Many expats decide to return to 'a new Egypt'.
By GALAL FAKKAR | ARAB NEWSSaudi Arabia has the largest Egyptian expatriate population of about 2 million.
"I decided to go back to Egypt after I saw on television the changes that took place in Al-Suiz, my home town," Sayyid Hifni, a designer for a Saudi newspaper, told Arab News.
He said he wanted to take advantage of the numerous new work opportunities in his hometown, including in the media sector.
Amr Abdul Rahman, an Egyptian from Alexandria who has been working in the tourism sector in the Kingdom for more than 30 years, said his decision to return home was intended to be permanent.
He said a number of his friends back home told him that there were several new tourism opportunities in Egypt following the dismissal of the former Minister of Tourism Zuhair Garana and his business associates who had monopolized the industry there.
Emad Sulaiman, an Egyptian working in the transport sector, said he decided to go back home after he was assured that he could open his own transport company for tourists there.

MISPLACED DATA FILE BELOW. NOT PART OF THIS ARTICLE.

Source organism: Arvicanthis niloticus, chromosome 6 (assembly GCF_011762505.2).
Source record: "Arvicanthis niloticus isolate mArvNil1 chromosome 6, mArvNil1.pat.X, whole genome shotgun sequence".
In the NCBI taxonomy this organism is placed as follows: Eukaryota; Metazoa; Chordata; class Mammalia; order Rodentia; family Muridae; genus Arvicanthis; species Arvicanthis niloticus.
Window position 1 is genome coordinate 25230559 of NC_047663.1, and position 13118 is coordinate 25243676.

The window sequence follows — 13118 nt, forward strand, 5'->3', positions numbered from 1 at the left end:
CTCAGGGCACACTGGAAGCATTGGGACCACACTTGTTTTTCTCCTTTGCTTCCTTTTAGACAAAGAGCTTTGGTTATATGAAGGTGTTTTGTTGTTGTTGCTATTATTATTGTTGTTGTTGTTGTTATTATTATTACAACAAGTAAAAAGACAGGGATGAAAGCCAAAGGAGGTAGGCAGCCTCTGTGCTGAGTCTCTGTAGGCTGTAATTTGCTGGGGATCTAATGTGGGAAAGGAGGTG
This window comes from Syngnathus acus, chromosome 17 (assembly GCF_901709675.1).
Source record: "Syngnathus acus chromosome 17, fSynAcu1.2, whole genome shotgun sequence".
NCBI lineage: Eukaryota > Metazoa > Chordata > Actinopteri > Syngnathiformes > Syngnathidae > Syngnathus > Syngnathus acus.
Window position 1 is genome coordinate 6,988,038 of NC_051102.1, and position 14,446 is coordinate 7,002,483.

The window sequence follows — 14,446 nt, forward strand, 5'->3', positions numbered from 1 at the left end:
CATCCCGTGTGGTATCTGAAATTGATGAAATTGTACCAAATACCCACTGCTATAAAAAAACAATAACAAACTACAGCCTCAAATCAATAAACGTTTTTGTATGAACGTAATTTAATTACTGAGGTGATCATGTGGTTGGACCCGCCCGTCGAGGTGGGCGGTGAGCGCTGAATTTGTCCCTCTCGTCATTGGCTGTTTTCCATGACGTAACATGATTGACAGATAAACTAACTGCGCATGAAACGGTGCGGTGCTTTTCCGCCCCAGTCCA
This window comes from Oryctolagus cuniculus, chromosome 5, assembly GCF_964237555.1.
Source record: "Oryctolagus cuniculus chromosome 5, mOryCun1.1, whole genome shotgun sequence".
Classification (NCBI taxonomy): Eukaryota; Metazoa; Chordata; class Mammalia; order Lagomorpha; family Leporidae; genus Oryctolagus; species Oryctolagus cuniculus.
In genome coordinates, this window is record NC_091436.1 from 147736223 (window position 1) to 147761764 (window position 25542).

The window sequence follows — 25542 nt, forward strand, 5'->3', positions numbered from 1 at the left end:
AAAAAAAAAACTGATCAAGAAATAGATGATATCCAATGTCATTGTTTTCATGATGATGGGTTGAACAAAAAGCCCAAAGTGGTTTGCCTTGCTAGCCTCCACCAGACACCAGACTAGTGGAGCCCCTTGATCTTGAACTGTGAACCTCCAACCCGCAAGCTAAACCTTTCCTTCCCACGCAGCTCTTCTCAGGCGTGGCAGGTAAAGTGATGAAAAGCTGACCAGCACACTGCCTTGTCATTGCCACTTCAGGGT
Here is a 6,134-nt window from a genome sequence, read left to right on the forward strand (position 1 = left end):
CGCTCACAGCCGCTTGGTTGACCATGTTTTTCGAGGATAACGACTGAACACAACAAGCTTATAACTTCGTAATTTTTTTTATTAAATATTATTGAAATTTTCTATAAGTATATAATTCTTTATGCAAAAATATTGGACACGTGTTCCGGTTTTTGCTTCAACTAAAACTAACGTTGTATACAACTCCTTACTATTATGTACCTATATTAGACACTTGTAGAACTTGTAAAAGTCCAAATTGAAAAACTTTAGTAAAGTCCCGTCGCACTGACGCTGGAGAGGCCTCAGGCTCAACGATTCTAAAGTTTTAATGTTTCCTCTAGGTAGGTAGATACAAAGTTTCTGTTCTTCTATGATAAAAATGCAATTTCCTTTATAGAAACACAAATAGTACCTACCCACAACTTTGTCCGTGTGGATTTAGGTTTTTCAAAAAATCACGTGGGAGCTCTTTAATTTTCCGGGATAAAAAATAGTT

"I was told that I could now easily start my own business in the sector of tourism," he said.
He added that Garana had stopped all Egyptians from opening new tourism companies, except members of the National Democratic Party and his relatives and friends.
Sulaiman said he wanted to go straight away in order to take advantage of the new opportunities quickly.
"I better go back now and start my tourist business. Establishing a new company in Egypt is now very easy. I am not sure of the future, so it is better that I go now and start my business to avoid making losses," he said.
Abdul Raheem Al-Hawari, a construction worker in a Saudi company on a monthly salary of SR1,200, said he decided to go back after he had heard that the minimum wage in Egypt was now 1,200 Egyptian pounds.
"I do not want more than this. I will go back and join a construction company," he said.
Among the Egyptian expatriates who have decided to go back are a number of political opponents to the previous regime who were harassed by security forces.
Abu Sami, a member of the Muslim Brotherhood Movement, said he would go back now since there is political freedom in Egypt.
"I stayed for more than 30 years in the Kingdom and it is now time to make the journey back. The new political situation is very promising," he said.
Most Egyptians who have decided to go back have spent about 30 years or more in the Gulf and other foreign countries. Many of their children were born in their new countries.
Copyright: Arab News 2011 All rights reserved.
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